Scotland! It’s the land of tartans, haggis, and surprisingly-warm kilts. It’s also ground zero for the first trial of full-sized driverless buses in the United Kingdom.
It’s not just automakers developing driverless technologies. Transit companies are desperate to get in on the action because it would completely upend their entire existing business structure. Now that self-driving buses are finally approaching a basic level of competence, they’re starting to head out to haul passengers from A to B. Let’s look at how the UK’s first driverless bus project is getting on out in the real world.
Scotland’s autonomous bus trial, known as the CAVForth project, has been a long time in the making, and we first looked at it last year. Trials were intended to begin long ago, but faced multiple delays due to the COVID-19 pandemic. Now, the rubber is finally ready to meet the road, with the buses imminently ready to hit the public roads.
The trial will see autonomous buses operated by Stagecoach Group taking to the roads of Scotland. The initial route is a 14-mile run between Fife and Edinburgh Park, which crosses the famous Forth Bridges along the way. The bus service itself has been duly designated “AB1”, standing for “Autonomous Bus 1,” and will be the first full-sized autonomous bus operating on public roads in the UK. The project is being undertaken as a partnership between transit operator Stagecoach, autonomous driving company Fusion Processing, and bus manufacturer Alexander Dennis. Also involved are Transport Scotland, as well as Edinburg Napier University, Bristol Robotics Lab, and the University of the West of England.
Unlike some smaller-scale trials, AB1 is set to be a regular timetabled service open to members of the public, just like any other regular bus route. When it scales to full-time service in the spring, the five autonomous buses involved in the project will have the capacity to take on approximately 10,000 journeys a week. Notably, though, passengers won’t have to worry about hailing the bus. To avoid having to develop a “hailing detection system,” the bus simply stops at every bus stop along its route.
The buses are capable of driving at up to 50 mph, and have been developed to operate autonomously in mixed traffic. The buses will be capable of SAE Level 4 self-driving. This means there is no need for the human driver to pay attention or keep their hands on the wheel at all times, but the bus can only drive like this in select limited areas. A human driver will remain on board as a monitor for safety reasons, and in part to comply with UK regulations. Beyond that, the buses will also be staffed with a “bus captain” who can assist passengers with ticketing, boarding, and alighting the vehicle.
An initial trial run took place with Stagecoach’s Co-Design Panel, a group of local bus users that the company consults on service and equipment projects. According to one rider, the experience was, by and large, just like catching a regular bus. “I wasn’t worried at all about it,” said Fleur, adding “You wouldn’t know the difference between this and a normal bus from the driving.” Given the concerns around the sometimes-erratic nature of certain “self-driving” systems, that’s almost a glowing endorsement. The Co-Design Panel recommended the “bus captain” concept to ease passengers that may have questions or concerns about using an autonomous bus, as well as developing materials to communicate how the bus will work to the broader public.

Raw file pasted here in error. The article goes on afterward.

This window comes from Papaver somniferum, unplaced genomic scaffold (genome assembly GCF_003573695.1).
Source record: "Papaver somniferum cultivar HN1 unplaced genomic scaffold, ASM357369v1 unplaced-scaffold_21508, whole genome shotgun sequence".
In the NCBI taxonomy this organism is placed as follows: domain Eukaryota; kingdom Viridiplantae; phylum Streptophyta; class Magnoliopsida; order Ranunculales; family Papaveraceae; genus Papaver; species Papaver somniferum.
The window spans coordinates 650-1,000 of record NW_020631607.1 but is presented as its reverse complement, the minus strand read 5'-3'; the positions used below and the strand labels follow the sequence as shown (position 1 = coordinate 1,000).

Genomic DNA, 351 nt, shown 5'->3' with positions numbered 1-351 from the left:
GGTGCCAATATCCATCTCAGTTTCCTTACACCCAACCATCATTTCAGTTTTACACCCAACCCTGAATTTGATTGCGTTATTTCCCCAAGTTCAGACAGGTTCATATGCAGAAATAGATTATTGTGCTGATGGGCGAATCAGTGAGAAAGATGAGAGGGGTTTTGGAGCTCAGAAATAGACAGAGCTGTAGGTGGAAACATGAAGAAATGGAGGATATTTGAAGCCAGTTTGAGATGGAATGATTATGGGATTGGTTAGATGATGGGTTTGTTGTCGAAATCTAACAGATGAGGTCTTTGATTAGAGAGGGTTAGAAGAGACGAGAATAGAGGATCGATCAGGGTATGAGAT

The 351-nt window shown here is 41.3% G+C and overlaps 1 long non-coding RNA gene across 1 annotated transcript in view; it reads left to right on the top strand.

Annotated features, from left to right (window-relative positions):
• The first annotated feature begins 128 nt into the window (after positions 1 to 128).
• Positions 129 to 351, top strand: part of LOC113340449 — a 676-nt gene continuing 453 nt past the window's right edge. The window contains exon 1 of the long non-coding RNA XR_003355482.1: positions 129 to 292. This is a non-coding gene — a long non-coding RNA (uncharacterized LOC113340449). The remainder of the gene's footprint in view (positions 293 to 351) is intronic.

In much the same way that self-driving cars promise to revolutionize personal transport, self-driving buses aim to do the same for public transit. Overall, the basic technologies used for self-driving cars and self-driving buses are by and large the same. However, it bears noting the stakes are higher – there’s a lot more people on board a bus that will suffer the results of any poor driving decisions, and a bus running over a car does a lot more damage. Companies are also juicy targets for litigation, and transit drivers care strongly about the safety of their passengers. While the owner of a modern car may choose to take their life into their own hands by trusting a self-driving system, transit operators and their drivers can’t be so cavalier. Their decision to trust such a system isn’t taken lightly, and that is likely why we’ve seen self-driving buses take longer to show up on the road.
In any case, the CAVForth project in Scotland will be watched closely by many in the UK and around the world. There’s nothing like the pressure of sticking to a tight bus schedule, day in, day out. If the buses can handle the AB1 bus route without relying on human drivers, it will mark a historic day in the history of self-driving technology. It will also leave the companies behind the project with a highly-valuable product on their hands – the technology to create self-driving bus fleets in cities around the world.